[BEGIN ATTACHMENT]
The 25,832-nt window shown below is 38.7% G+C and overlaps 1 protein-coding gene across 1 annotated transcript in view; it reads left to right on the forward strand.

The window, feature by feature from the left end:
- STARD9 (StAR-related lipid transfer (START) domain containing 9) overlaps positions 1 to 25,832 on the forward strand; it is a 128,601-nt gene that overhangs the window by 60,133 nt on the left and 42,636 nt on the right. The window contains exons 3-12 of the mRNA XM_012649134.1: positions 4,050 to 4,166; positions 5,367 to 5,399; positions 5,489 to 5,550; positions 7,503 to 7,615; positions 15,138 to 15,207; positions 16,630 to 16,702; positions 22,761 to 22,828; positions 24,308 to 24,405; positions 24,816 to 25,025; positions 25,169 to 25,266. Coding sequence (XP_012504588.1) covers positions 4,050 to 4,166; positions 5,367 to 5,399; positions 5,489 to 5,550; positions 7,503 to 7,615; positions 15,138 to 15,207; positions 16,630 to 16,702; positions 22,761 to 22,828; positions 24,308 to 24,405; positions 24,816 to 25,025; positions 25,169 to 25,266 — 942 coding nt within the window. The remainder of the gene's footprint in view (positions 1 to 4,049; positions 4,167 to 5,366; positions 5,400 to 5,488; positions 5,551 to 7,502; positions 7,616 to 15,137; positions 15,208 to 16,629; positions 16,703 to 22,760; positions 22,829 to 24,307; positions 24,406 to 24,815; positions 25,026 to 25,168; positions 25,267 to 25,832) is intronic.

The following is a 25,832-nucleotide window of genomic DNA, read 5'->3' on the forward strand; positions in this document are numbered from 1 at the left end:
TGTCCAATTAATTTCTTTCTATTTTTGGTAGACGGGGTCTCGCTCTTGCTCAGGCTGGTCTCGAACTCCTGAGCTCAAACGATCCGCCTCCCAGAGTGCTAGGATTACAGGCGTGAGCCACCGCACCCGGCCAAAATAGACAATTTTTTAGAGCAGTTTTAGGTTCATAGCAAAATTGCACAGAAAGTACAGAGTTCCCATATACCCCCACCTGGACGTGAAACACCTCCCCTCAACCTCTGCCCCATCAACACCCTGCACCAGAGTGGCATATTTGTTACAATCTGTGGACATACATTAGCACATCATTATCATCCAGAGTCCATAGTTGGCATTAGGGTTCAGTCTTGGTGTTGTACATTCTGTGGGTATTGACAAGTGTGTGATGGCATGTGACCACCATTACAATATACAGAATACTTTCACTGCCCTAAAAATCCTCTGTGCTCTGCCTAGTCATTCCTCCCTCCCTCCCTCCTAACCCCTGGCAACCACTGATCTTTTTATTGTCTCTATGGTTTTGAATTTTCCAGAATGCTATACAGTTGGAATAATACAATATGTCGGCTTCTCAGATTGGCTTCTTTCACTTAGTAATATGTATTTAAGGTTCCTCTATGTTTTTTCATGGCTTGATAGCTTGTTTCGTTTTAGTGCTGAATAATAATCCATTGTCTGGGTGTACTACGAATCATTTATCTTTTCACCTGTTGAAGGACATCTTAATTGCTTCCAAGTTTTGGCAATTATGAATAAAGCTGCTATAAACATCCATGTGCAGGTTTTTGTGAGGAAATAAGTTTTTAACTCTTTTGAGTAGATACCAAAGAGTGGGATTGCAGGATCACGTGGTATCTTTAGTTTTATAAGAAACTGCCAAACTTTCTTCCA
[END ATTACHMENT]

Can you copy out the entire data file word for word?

The 25,832-nt window shown below is 38.7% G+C and overlaps 1 protein-coding gene across 1 annotated transcript in view; it reads left to right on the forward strand.

The window, feature by feature from the left end:
- STARD9 (StAR-related lipid transfer (START) domain containing 9) overlaps positions 1 to 25,832 on the forward strand; it is a 128,601-nt gene that overhangs the window by 60,133 nt on the left and 42,636 nt on the right. The window contains exons 3-12 of the mRNA XM_012649134.1: positions 4,050 to 4,166; positions 5,367 to 5,399; positions 5,489 to 5,550; positions 7,503 to 7,615; positions 15,138 to 15,207; positions 16,630 to 16,702; positions 22,761 to 22,828; positions 24,308 to 24,405; positions 24,816 to 25,025; positions 25,169 to 25,266. Coding sequence (XP_012504588.1) covers positions 4,050 to 4,166; positions 5,367 to 5,399; positions 5,489 to 5,550; positions 7,503 to 7,615; positions 15,138 to 15,207; positions 16,630 to 16,702; positions 22,761 to 22,828; positions 24,308 to 24,405; positions 24,816 to 25,025; positions 25,169 to 25,266 — 942 coding nt within the window. The remainder of the gene's footprint in view (positions 1 to 4,049; positions 4,167 to 5,366; positions 5,400 to 5,488; positions 5,551 to 7,502; positions 7,616 to 15,137; positions 15,208 to 16,629; positions 16,703 to 22,760; positions 22,829 to 24,307; positions 24,406 to 24,815; positions 25,026 to 25,168; positions 25,267 to 25,832) is intronic.

The following is a 25,832-nucleotide window of genomic DNA, read 5'->3' on the forward strand; positions in this document are numbered from 1 at the left end:
TGTCCAATTAATTTCTTTCTATTTTTGGTAGACGGGGTCTCGCTCTTGCTCAGGCTGGTCTCGAACTCCTGAGCTCAAACGATCCGCCTCCCAGAGTGCTAGGATTACAGGCGTGAGCCACCGCACCCGGCCAAAATAGACAATTTTTTAGAGCAGTTTTAGGTTCATAGCAAAATTGCACAGAAAGTACAGAGTTCCCATATACCCCCACCTGGACGTGAAACACCTCCCCTCAACCTCTGCCCCATCAACACCCTGCACCAGAGTGGCATATTTGTTACAATCTGTGGACATACATTAGCACATCATTATCATCCAGAGTCCATAGTTGGCATTAGGGTTCAGTCTTGGTGTTGTACATTCTGTGGGTATTGACAAGTGTGTGATGGCATGTGACCACCATTACAATATACAGAATACTTTCACTGCCCTAAAAATCCTCTGTGCTCTGCCTAGTCATTCCTCCCTCCCTCCCTCCTAACCCCTGGCAACCACTGATCTTTTTATTGTCTCTATGGTTTTGAATTTTCCAGAATGCTATACAGTTGGAATAATACAATATGTCGGCTTCTCAGATTGGCTTCTTTCACTTAGTAATATGTATTTAAGGTTCCTCTATGTTTTTTCATGGCTTGATAGCTTGTTTCGTTTTAGTGCTGAATAATAATCCATTGTCTGGGTGTACTACGAATCATTTATCTTTTCACCTGTTGAAGGACATCTTAATTGCTTCCAAGTTTTGGCAATTATGAATAAAGCTGCTATAAACATCCATGTGCAGGTTTTTGTGAGGAAATAAGTTTTTAACTCTTTTGAGTAGATACCAAAGAGTGGGATTGCAGGATCACGTGGTATCTTTAGTTTTATAAGAAACTGCCAAACTTTCTTCCA